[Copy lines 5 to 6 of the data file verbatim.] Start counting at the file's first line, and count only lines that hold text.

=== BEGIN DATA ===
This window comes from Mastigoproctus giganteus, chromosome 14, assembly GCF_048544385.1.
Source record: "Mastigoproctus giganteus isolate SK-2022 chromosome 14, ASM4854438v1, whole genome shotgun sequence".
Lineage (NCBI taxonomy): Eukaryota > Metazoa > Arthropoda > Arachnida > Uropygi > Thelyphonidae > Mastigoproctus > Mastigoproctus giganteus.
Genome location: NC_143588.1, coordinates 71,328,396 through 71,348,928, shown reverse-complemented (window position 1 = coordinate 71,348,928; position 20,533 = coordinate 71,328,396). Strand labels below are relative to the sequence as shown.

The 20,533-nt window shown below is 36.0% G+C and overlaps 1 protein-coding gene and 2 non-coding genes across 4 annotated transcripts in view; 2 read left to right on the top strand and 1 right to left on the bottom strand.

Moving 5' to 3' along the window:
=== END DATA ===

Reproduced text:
The 20,533-nt window shown below is 36.0% G+C and overlaps 1 protein-coding gene and 2 non-coding genes across 4 annotated transcripts in view; 2 read left to right on the top strand and 1 right to left on the bottom strand.

Moving 5' to 3' along the window: